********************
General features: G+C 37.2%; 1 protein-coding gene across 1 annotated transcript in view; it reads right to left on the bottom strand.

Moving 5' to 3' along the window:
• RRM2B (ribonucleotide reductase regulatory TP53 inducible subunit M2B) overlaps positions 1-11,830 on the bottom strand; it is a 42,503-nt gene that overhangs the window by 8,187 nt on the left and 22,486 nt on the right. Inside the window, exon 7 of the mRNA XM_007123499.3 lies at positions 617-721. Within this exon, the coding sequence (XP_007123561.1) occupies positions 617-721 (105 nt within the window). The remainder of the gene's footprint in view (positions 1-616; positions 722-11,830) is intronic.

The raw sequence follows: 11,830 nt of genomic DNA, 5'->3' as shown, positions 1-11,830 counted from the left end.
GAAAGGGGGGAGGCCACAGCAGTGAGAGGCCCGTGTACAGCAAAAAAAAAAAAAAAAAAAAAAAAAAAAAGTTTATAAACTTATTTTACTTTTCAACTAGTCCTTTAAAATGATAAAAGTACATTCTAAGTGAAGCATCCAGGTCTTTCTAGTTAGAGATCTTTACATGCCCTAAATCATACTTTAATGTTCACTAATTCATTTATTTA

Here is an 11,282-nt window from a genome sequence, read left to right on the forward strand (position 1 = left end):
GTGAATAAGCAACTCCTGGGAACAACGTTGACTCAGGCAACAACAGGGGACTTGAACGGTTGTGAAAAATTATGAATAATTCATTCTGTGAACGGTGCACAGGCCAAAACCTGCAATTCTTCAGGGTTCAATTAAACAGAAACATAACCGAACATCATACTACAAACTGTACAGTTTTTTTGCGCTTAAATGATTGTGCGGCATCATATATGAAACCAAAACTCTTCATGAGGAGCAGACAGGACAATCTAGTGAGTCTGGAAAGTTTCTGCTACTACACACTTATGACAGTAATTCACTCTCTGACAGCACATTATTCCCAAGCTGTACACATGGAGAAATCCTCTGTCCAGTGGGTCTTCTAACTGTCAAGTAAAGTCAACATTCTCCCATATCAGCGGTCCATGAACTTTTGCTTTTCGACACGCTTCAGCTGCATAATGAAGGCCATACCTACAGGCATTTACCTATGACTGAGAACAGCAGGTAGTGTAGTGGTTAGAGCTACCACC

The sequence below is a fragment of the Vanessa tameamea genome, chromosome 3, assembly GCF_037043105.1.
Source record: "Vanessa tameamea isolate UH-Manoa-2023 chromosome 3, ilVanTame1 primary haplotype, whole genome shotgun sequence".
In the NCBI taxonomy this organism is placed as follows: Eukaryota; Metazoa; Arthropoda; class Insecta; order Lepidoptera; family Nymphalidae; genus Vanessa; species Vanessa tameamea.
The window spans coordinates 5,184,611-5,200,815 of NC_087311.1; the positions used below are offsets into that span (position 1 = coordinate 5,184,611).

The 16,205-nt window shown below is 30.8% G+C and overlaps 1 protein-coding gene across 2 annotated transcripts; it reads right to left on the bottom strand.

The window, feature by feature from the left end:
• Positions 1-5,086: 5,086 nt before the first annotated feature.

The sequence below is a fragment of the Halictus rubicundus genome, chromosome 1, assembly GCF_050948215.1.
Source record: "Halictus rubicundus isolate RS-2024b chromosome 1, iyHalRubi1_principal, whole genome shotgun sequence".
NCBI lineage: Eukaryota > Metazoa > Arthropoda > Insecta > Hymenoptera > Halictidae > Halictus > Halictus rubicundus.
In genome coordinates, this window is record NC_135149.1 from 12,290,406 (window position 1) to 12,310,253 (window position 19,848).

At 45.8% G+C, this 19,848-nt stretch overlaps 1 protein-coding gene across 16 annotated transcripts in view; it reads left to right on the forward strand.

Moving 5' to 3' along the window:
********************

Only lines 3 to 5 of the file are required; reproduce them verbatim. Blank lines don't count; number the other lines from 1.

• RRM2B (ribonucleotide reductase regulatory TP53 inducible subunit M2B) overlaps positions 1-11,830 on the bottom strand; it is a 42,503-nt gene that overhangs the window by 8,187 nt on the left and 22,486 nt on the right. Inside the window, exon 7 of the mRNA XM_007123499.3 lies at positions 617-721. Within this exon, the coding sequence (XP_007123561.1) occupies positions 617-721 (105 nt within the window). The remainder of the gene's footprint in view (positions 1-616; positions 722-11,830) is intronic.

The raw sequence follows: 11,830 nt of genomic DNA, 5'->3' as shown, positions 1-11,830 counted from the left end.
GAAAGGGGGGAGGCCACAGCAGTGAGAGGCCCGTGTACAGCAAAAAAAAAAAAAAAAAAAAAAAAAAAAAGTTTATAAACTTATTTTACTTTTCAACTAGTCCTTTAAAATGATAAAAGTACATTCTAAGTGAAGCATCCAGGTCTTTCTAGTTAGAGATCTTTACATGCCCTAAATCATACTTTAATGTTCACTAATTCATTTATTTA